Why Android Wear Will Rule the Smartwatch

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The announcement of Android Wear, and smartwatches from LG and Motorola, was greeted by the public as: “Oh, look — a new kind of gadget!”

But the wearable revolution in general and Google’s Android Wear initiative in particular, is barely even about gadgets.

The smartwatch revolution is about three things: devices, smartphone apps and cloud services.

You’ll note, however, that these are listed in order from least to most important. Here’s why Google’s total dominance of the third aspect of the smartwatch revolution will make them unbeatable.

1. Devices

Everyone expects Apple to come out with an elegant, woman-friendly iWatch, which may prove extremely popular and which will almost certainly revolve around health and fitness.

We’re also going to see many watches that are platform agnostic — that receive notifications from both iOS and Android phones, or that use platforms (like Samsung’s use of Tizen) other than either iOS or Android.

There will be giant, bulky, geeky watches like Samsung’s Gear, big-but-nice watches like the Moto 360, and plenty of minimalist bracelet type devices.

Apple’s iWatch may be the most elegant, durable and easiest to use watch — or maybe it won’t be. Either way, it won’t matter. Some will prefer the iWatch, others will prefer something else. The physical smartwatches available on each platform are unlikely to matter much.

2. Smartphone apps

As the Android Wear Developer Preview makes clear, to develop for a smartwatch is to develop a smartphone app that talks to the watch — not to develop a smartwatch app. That may change over time. But the first phase of the revolution will be all about smartphone apps that communicate with the Internet from the smartphone and that process data on the smartphone and that use some of the smartphone’s sensors.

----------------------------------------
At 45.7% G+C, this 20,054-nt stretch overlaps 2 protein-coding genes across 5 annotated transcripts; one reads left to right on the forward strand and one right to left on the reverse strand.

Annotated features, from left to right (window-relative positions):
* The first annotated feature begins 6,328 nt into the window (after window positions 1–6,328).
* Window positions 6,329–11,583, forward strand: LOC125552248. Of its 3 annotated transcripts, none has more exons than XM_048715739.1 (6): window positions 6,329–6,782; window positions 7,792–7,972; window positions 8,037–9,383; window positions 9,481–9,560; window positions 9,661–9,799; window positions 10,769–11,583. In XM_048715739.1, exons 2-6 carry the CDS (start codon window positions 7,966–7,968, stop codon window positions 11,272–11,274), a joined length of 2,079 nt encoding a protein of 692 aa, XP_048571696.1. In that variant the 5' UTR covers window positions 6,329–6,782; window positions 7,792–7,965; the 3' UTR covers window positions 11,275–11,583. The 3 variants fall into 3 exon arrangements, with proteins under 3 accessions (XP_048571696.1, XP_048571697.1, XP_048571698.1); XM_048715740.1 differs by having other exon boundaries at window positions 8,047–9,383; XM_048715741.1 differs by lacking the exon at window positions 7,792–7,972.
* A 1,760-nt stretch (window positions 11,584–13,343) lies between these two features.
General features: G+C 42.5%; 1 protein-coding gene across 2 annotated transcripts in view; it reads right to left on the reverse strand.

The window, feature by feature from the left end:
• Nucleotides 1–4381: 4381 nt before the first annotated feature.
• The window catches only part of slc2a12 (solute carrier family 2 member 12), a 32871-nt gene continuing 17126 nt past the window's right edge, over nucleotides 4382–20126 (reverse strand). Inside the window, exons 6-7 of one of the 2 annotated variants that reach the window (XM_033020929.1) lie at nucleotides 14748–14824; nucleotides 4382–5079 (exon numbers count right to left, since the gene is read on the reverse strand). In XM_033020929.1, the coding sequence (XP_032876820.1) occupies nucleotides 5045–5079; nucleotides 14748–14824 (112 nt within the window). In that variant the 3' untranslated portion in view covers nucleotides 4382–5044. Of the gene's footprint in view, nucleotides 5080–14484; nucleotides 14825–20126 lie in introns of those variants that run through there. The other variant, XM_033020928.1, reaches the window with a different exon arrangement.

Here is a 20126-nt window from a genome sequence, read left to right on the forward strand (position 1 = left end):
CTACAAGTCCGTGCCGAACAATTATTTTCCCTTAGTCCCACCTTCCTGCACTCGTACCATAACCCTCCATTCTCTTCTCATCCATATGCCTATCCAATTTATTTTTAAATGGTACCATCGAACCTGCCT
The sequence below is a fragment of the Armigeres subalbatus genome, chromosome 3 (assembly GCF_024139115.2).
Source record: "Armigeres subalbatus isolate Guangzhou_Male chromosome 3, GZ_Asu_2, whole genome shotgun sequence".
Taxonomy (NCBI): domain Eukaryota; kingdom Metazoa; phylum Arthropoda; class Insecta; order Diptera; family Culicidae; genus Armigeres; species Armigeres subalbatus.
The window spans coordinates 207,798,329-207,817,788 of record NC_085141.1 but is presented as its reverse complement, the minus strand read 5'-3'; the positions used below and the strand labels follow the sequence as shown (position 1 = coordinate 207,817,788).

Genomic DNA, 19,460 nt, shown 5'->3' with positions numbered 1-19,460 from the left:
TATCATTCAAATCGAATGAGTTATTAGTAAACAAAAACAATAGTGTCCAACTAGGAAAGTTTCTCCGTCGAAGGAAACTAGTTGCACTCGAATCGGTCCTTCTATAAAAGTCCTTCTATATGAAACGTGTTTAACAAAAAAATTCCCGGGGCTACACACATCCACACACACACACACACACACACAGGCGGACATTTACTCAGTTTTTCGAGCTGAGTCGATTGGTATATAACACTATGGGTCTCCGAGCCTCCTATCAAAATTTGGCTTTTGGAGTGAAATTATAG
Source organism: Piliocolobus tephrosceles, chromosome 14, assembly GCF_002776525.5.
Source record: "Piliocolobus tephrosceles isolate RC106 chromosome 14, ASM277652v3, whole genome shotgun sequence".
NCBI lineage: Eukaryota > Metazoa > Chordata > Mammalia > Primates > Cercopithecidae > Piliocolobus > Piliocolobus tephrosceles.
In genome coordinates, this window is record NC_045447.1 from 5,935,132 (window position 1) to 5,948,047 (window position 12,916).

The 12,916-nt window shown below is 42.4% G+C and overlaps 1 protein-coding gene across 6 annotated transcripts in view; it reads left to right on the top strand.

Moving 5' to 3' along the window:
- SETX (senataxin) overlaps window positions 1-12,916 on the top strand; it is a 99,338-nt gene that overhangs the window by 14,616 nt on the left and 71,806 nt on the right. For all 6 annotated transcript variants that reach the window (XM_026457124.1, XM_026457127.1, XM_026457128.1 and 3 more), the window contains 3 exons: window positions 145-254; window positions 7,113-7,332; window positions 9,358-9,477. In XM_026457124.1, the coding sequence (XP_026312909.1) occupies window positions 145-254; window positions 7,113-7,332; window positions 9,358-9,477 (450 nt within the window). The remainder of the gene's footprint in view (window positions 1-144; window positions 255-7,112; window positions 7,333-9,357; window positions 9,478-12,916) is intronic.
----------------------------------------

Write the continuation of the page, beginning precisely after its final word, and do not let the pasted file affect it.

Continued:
All platforms will enable apps to control smartwatches, or shovel notification data at the watches. Smartphone app development is important, but a non-differentiator, for the most part.

3. Cloud services

And now we get to the real issue. Smartwatches — and the differences that will separate the platforms — is in the quality and nature of the cloud services that can be wielded in the service of the user from each smartwatch.

And this is the area Google has been preparing for massively since Larry Page took over as CEO in January, 2011. And it’s precisely in cloud services where Apple is weakest.

Nobody can touch the cloud services Google is bringing to bear on the smartwatch category.

Specifically, cloud services need to provide knowledge to the user through the smartwatch and in a way that’s usable through a smartwatch. They need access to platforms for making things happen. They need to give the user the ability to communicate through the smartwatch. All this needs to be personalized for the user, and so the collection of user data is a huge factor. And in order for all this to work in a way that results in an intelligent assistant-like user interface rather than a torrent of crap interrupting your wrist all day, it all has to be glued together in some sophisticated, algorithmically-based way.

Are you starting to see how Google will be untouchable in this space? Let’s look at the powerful services Google has in each category:

Knowledge:

  • Search
  • Knowledge Graph
  • Google Alerts
  • Maps
  • Translate

Although these are clearly top-shelf sources of knowledge, the key one here is the Knowledge Graph. Added after the Larryfication of Google, the Knowledge Graph is tailor made for the smartwatch revolution. It harvests information from multiple sources to provide a single best answer to a single question, rather than endless search results.

Platforms:

  • Android
  • Chrome
  • Chromecast